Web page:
Many people in full adulthood, despite having had experience with relationships can also fall victim to the overwhelm of a break-up if they have not moved forward in emotional intelligence about themselves and the risk and realities of romantic relationships. No matter what the age of a person, if they continue to look at love through an immature, romantic lens, they are susceptible to feeling “broken” when a relationship ends. The immature view of relationships is more about desire and the need to be validated than it is about realistic, healthy love. Immature people crave the drama of romantic intensity and when reality hits, like someone deciding to move on and break up, their minds are ill-prepared to process the situation with stable emotions and rational thought.
Underlying Mental Conditions Weakens Resiliency During a Break-Up
People suffering from diagnosable mental issues are easily disabled by a break-up. Depression reduces a persons ability to think clearly enough to process thoughts that help with coping. Although it usually helps during a break-up to be around people who can be there for support and love, depressed people will often isolate, therefore potentially increasing feelings of depression and anxiety. People who are already anxious by nature will tend to over-think the experience in a negative way, usually resulting in destructive thinking styles, such as black and white thinking, negative projection and personalization. These styles of thinking, called cognitive distortions, increase the incidence and severity of mood disturbances and make the experience of a break-up more intense and disturbing.
People suffering from alcoholism or drug addiction are poor candidates for relationships. Chemical abuse blocks rational thinking and access to feelings. Addicts tend to be self centered and therefore not particularly good at reciprocal participation in their relationships. Alcoholics and addicts will excessively turn to chemicals to cope with loss and this can lead to excess use that can become emotionally or medically dangerous. Staying away from using chemicals to cope with a break-up is an essential part of the process of getting through a painful experience in a healthy way.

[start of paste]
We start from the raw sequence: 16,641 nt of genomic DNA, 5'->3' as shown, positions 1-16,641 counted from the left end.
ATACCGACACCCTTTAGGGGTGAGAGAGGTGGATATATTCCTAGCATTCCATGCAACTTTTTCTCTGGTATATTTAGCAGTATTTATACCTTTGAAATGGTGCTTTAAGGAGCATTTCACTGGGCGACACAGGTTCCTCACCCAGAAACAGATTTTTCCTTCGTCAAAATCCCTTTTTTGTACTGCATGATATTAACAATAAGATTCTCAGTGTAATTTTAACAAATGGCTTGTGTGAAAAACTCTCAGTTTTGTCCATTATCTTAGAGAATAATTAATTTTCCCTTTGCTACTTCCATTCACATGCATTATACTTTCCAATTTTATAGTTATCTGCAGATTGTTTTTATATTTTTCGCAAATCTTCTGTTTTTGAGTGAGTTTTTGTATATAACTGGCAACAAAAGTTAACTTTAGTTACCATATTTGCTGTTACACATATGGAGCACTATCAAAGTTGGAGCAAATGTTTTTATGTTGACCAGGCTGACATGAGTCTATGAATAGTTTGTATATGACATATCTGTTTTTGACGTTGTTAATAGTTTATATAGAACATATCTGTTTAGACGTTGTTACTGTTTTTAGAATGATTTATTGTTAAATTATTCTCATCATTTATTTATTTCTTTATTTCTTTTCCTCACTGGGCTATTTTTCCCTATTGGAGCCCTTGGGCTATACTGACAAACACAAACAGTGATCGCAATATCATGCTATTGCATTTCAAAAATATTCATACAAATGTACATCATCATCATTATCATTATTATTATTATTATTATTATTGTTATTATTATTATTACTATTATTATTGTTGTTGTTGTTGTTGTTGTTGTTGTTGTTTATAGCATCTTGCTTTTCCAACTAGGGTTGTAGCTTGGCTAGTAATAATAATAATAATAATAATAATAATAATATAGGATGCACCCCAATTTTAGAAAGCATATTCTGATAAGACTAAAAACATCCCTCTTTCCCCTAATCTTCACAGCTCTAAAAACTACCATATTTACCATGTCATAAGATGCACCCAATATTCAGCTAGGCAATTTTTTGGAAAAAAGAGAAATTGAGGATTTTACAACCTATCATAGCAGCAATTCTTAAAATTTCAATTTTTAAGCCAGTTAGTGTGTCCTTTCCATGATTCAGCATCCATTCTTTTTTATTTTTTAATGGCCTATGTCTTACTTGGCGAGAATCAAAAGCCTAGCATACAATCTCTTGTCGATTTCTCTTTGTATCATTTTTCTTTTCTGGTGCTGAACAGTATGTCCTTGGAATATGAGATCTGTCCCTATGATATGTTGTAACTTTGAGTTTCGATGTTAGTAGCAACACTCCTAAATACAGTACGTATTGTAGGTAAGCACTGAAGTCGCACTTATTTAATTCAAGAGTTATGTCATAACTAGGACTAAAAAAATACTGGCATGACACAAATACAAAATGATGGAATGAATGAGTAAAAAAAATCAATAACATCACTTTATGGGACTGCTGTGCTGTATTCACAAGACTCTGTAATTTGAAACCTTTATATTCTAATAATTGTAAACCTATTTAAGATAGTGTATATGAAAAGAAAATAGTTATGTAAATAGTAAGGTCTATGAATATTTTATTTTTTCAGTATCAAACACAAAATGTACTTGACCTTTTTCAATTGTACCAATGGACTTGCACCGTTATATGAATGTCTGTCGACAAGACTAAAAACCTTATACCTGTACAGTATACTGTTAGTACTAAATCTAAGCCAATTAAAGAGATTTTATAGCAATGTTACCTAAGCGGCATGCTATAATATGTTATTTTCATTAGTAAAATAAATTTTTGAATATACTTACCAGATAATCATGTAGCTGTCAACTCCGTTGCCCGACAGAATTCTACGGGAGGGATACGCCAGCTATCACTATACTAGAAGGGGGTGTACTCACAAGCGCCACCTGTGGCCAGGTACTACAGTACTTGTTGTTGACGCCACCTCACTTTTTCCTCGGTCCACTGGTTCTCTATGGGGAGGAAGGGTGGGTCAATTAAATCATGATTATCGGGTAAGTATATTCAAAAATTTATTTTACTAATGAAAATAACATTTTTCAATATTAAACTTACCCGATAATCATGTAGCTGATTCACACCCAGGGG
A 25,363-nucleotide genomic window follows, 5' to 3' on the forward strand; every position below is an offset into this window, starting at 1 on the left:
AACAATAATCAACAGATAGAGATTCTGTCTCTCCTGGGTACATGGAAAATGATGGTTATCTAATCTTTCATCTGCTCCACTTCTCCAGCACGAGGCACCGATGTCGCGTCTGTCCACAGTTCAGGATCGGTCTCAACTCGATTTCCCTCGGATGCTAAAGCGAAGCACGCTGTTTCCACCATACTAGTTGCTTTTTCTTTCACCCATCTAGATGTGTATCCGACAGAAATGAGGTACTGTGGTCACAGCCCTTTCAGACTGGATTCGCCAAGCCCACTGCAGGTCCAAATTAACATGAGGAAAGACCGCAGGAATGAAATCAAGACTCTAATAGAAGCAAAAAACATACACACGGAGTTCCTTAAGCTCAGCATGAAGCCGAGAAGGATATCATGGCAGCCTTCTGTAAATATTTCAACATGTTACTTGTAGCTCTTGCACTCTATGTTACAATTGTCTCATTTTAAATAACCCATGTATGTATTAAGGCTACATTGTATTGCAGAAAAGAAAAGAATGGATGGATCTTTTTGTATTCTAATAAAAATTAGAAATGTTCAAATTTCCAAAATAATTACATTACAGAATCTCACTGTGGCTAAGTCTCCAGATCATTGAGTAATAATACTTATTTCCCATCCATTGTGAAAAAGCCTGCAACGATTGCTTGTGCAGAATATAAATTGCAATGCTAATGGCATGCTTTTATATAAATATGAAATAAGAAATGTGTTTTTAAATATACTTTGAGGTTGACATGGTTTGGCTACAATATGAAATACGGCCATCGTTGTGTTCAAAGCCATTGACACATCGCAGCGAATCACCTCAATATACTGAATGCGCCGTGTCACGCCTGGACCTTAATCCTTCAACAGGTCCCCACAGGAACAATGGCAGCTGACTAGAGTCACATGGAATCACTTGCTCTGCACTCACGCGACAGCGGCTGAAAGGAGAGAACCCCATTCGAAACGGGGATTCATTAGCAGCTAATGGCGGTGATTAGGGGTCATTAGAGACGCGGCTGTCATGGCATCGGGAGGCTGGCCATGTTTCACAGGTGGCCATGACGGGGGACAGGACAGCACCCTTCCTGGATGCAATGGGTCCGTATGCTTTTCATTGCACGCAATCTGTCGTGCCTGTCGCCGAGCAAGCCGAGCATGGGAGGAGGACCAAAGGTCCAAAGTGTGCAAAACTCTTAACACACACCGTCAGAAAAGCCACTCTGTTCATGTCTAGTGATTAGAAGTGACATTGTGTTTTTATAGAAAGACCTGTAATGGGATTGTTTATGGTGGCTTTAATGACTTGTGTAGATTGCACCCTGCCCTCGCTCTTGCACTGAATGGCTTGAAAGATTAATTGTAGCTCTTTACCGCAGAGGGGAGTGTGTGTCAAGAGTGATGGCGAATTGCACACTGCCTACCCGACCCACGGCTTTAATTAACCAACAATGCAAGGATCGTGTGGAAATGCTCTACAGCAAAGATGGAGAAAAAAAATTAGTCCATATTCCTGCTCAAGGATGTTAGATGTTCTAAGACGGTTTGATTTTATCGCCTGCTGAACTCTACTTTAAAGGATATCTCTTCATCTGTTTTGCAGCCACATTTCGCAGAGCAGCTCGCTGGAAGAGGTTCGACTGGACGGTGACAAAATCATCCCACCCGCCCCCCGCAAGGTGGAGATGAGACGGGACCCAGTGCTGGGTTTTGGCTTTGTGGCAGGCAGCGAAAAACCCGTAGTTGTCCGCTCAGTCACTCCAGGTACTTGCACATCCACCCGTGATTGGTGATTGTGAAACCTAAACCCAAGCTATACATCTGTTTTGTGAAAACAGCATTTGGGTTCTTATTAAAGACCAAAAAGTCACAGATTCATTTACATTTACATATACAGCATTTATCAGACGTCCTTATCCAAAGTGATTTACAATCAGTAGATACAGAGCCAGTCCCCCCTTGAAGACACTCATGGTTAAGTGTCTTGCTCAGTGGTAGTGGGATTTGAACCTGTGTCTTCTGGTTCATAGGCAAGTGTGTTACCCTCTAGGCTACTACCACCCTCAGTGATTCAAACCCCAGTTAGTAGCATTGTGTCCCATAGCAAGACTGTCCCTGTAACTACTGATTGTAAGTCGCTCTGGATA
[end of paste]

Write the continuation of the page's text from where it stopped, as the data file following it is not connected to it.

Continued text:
How To Cope With Loss and Move On
The best way to insure that you won’t feel like you are breaking down because your relationship is ending is to make sure that you are in a strong emotional state before getting into one. Strong people deal with their emotions outwardly, immediately, and effectively. They don’t judge or shame their feelings, but instead accept and communicate them. Strong, stable people do not isolate during a break up but rather reach out for support and indulge in healthy distractions. Despite the fact that relationships can be wonderful, they can go very wrong in the blink of an eye. Becoming emotionally strong helps develop positive coping skills that are so needed during the end of a relationship. Seeking professional help from a counselor can be instrumental in finding constructive ways to better cope with the pain of the break-up. Talking to a therapist can help maintain emotional stability while developing a plan for moving into the future without a partner. Therapy can also help repair resulting damage to the self esteem. Continuing to do activities that give you pleasure and connect you to your strengths is crucial to being able to believe that you still have a purpose in life and that you can still feel positive feelings.
Having a strong base of friends and family that care about you and who you can trust is also crucial in reducing feelings of desperate loneliness and hopelessness that can accompany a break-up. It is important to be open with the people in your circle that can listen, not judge your process, and who can hold off on giving advice unless you ask for it. Also crucial during a break-up is having personal and professional goals. Goals are reminders that your life is not only about being in a romantic relationship. They are reminders that you have passions, talents, interests and curiosities which make your life purposeful, meaningful and enjoyable. The person who makes having self worth, a strong identity and happiness contingent on being in a relationship is the same person who will desperately be calling their friends, family and therapists in a panic about being left or being alone when the break-up happens. When you have a strong, positive, and accepting relationship with yourself, a break-up will not break you down, but will remind you that although life can be hard, you are a strong and worthy person deserving of being wanted, respected and loved once again.
Rebecca Sperber, M.S., MFT